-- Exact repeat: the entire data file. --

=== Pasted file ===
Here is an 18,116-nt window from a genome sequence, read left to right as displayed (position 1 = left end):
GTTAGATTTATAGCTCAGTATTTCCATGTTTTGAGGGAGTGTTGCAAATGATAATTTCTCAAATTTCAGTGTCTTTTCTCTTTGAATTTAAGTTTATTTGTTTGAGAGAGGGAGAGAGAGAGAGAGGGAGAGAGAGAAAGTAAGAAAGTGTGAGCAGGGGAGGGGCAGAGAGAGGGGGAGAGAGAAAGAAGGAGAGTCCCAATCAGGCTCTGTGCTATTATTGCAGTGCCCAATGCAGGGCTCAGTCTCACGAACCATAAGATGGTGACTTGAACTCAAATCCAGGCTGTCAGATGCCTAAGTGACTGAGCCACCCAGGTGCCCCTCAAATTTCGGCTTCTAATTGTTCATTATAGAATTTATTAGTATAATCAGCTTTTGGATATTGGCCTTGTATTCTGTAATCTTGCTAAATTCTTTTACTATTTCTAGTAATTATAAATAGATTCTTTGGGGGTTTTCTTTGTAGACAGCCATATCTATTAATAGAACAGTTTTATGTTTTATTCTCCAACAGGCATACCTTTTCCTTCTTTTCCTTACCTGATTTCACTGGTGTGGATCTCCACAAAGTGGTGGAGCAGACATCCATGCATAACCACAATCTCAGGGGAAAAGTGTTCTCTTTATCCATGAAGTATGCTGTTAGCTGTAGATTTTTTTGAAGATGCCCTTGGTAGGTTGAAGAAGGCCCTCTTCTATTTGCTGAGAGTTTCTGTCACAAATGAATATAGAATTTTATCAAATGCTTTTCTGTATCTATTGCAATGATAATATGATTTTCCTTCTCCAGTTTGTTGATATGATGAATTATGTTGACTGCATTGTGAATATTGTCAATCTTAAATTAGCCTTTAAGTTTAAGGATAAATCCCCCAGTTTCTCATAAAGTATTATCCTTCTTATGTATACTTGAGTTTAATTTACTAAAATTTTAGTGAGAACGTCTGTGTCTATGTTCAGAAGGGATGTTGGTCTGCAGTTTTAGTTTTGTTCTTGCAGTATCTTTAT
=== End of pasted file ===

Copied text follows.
Here is an 18,116-nt window from a genome sequence, read left to right as displayed (position 1 = left end):
GTTAGATTTATAGCTCAGTATTTCCATGTTTTGAGGGAGTGTTGCAAATGATAATTTCTCAAATTTCAGTGTCTTTTCTCTTTGAATTTAAGTTTATTTGTTTGAGAGAGGGAGAGAGAGAGAGAGGGAGAGAGAGAAAGTAAGAAAGTGTGAGCAGGGGAGGGGCAGAGAGAGGGGGAGAGAGAAAGAAGGAGAGTCCCAATCAGGCTCTGTGCTATTATTGCAGTGCCCAATGCAGGGCTCAGTCTCACGAACCATAAGATGGTGACTTGAACTCAAATCCAGGCTGTCAGATGCCTAAGTGACTGAGCCACCCAGGTGCCCCTCAAATTTCGGCTTCTAATTGTTCATTATAGAATTTATTAGTATAATCAGCTTTTGGATATTGGCCTTGTATTCTGTAATCTTGCTAAATTCTTTTACTATTTCTAGTAATTATAAATAGATTCTTTGGGGGTTTTCTTTGTAGACAGCCATATCTATTAATAGAACAGTTTTATGTTTTATTCTCCAACAGGCATACCTTTTCCTTCTTTTCCTTACCTGATTTCACTGGTGTGGATCTCCACAAAGTGGTGGAGCAGACATCCATGCATAACCACAATCTCAGGGGAAAAGTGTTCTCTTTATCCATGAAGTATGCTGTTAGCTGTAGATTTTTTTGAAGATGCCCTTGGTAGGTTGAAGAAGGCCCTCTTCTATTTGCTGAGAGTTTCTGTCACAAATGAATATAGAATTTTATCAAATGCTTTTCTGTATCTATTGCAATGATAATATGATTTTCCTTCTCCAGTTTGTTGATATGATGAATTATGTTGACTGCATTGTGAATATTGTCAATCTTAAATTAGCCTTTAAGTTTAAGGATAAATCCCCCAGTTTCTCATAAAGTATTATCCTTCTTATGTATACTTGAGTTTAATTTACTAAAATTTTAGTGAGAACGTCTGTGTCTATGTTCAGAAGGGATGTTGGTCTGCAGTTTTAGTTTTGTTCTTGCAGTATCTTTAT